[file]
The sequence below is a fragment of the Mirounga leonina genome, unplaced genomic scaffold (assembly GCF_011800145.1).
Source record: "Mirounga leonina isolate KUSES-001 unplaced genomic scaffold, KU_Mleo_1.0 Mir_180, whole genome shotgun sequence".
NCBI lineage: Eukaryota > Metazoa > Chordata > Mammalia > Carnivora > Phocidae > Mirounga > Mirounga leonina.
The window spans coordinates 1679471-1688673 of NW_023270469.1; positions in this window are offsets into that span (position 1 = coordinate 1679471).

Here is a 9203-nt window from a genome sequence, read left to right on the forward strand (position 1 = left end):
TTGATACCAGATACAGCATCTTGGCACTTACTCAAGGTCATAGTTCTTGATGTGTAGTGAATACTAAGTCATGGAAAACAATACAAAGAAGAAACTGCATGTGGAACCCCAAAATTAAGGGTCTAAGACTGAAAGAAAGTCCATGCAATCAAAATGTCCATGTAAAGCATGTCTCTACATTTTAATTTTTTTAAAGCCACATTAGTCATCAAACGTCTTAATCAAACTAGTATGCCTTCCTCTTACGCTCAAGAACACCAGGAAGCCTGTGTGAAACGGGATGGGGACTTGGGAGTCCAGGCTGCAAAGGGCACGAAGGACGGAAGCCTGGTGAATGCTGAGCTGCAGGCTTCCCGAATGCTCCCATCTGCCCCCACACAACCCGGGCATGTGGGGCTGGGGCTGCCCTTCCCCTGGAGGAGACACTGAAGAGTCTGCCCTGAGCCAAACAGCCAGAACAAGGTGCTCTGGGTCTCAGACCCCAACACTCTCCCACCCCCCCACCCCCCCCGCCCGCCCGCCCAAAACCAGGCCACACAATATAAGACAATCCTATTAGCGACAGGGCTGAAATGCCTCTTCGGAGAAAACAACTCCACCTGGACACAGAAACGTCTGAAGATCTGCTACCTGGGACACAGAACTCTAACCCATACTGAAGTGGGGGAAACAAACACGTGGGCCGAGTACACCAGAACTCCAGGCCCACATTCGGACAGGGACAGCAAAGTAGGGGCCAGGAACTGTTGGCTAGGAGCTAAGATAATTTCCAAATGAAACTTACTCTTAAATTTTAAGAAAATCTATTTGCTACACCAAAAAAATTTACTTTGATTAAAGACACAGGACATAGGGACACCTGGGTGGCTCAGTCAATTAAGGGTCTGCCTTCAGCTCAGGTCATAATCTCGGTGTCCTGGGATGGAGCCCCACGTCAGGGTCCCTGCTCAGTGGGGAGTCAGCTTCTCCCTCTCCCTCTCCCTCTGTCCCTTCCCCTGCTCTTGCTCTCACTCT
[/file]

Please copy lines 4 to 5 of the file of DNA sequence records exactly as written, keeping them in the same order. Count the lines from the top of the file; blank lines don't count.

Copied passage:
The window spans coordinates 1679471-1688673 of NW_023270469.1; positions in this window are offsets into that span (position 1 = coordinate 1679471).

Here is a 9203-nt window from a genome sequence, read left to right on the forward strand (position 1 = left end):